I will be defending my thesis on Monday. In preparation for this I had a mock viva (which seems an appropriate name given how mocked I came out feeling!). The lengthiest and most bruising discussion we had concerned the methodological approach I used. How do you assess the quality of an Action Research project? On what basis would you contend that the Action Research approach you performed was effective? I am now in the postdoctoral world of citizen science and find myself asking similar questions. What defines the success of a citizen science project?
For my doctoral research, I had the privilege to engage with an organisation for such a long time and follow their journey. It was important to me throughout that I did not abuse this privilege and that all parties benefited from the collaboration at all times. Practically, I did this by reflecting on the research questions at regular intervals, obtaining the perspective and permission of all parties before performing any study, and interviewing both colleagues and customers to elicit their opinions, what they had learned, what they felt the legacy of my studies would be (which of course time is only beginning to tell). Ultimately, the organisation benefited from an increased visibility of usability work, empowerment of their employees and customers and previously unimaginable linkages between separate teams. In addition, the university can celebrate numerous publications and connections that the collaboration created, not to mention how it furthered my own career and professional development.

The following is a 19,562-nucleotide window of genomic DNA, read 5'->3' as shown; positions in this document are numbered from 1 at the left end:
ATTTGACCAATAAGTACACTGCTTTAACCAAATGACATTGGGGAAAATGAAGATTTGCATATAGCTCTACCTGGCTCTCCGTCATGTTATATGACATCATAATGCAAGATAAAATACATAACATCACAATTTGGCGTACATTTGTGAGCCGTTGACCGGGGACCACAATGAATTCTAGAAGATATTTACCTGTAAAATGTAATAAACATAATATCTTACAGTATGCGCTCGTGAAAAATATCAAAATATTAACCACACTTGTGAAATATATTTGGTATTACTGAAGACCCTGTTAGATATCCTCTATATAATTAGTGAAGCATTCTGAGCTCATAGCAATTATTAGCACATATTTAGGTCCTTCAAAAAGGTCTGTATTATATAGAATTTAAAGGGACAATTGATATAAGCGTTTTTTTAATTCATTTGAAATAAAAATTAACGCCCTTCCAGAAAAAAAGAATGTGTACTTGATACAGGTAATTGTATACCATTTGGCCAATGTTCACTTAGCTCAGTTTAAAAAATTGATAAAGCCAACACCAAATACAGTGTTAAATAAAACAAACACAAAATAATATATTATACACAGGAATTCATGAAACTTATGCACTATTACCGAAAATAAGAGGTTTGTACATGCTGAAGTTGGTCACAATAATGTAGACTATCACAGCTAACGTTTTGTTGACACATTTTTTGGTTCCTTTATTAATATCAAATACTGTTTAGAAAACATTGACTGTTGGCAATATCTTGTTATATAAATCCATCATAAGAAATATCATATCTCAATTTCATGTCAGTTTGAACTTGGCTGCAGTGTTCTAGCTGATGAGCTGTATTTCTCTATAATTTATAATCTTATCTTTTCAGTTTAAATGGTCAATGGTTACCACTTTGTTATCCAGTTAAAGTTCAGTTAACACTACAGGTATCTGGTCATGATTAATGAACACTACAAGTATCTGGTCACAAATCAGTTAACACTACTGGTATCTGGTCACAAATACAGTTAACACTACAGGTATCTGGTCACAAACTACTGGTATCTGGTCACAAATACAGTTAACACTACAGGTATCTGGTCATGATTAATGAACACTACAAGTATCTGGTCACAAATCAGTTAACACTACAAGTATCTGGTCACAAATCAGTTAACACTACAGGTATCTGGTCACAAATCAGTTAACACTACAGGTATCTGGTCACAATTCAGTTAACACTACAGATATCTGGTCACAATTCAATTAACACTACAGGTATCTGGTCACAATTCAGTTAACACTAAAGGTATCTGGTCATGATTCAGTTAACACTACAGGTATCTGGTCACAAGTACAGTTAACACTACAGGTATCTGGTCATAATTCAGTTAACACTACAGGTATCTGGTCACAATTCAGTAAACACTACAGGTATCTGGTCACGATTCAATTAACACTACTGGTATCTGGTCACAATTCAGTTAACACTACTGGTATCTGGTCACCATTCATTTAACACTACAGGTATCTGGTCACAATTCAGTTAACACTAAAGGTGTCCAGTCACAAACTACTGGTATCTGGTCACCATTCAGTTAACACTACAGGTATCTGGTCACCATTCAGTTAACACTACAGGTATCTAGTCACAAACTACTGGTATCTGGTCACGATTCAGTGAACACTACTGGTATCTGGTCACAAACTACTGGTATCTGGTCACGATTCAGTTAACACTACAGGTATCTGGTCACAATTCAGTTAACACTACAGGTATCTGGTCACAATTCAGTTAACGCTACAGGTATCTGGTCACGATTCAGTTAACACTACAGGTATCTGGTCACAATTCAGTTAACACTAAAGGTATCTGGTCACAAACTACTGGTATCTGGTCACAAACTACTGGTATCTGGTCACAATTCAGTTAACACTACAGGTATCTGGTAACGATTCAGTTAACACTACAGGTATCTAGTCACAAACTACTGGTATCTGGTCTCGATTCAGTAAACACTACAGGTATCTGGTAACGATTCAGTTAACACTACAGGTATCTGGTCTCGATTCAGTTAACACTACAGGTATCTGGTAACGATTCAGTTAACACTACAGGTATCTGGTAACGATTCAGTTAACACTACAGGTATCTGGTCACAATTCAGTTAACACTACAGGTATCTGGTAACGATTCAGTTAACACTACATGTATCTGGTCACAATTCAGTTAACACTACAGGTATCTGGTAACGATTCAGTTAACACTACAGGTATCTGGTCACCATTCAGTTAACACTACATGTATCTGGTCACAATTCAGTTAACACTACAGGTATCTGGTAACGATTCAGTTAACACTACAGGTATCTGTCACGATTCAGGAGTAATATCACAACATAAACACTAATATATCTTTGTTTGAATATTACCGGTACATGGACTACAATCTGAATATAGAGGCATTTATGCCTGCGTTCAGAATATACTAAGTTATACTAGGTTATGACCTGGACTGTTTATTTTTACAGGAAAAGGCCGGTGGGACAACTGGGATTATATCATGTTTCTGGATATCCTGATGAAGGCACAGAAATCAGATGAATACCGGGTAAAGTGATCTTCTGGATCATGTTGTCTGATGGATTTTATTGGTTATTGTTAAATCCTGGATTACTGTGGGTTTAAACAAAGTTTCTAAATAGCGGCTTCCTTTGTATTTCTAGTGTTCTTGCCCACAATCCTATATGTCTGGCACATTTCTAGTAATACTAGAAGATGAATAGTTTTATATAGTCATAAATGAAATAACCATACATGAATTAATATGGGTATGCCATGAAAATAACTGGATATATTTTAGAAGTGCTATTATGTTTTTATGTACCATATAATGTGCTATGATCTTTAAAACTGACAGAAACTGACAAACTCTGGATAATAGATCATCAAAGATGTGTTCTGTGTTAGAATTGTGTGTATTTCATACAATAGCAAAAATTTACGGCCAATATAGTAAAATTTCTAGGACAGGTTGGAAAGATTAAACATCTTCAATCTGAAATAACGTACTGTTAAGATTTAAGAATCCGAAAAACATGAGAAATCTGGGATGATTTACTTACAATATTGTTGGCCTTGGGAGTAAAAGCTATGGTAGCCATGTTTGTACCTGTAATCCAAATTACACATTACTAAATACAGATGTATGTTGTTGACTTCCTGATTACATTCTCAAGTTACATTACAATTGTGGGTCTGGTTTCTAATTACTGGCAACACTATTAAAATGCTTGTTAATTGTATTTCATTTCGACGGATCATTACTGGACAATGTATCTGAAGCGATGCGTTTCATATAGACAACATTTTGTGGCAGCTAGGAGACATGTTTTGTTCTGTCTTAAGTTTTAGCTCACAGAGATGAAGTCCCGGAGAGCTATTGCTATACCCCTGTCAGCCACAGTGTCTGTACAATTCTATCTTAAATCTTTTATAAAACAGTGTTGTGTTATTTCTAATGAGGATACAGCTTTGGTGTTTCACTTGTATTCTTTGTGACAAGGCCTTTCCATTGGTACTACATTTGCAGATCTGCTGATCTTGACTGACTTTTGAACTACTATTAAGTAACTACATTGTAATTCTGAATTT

Compared with Action Research, these lines are slightly more blurred within citizen science projects because participation is voluntary. However loosely written, my doctoral research had contractual, legal foundations. Citizen Science projects take similar, but looser, approaches and, for example, provide participants with updates on the project, generate volumes of (arguably) scientifically interesting data, whilst also educating (often all) stakeholders in the project on the issue at hand. I am excited by the potential of the iMars project and look forward to contributing to its success, however its definition evolves.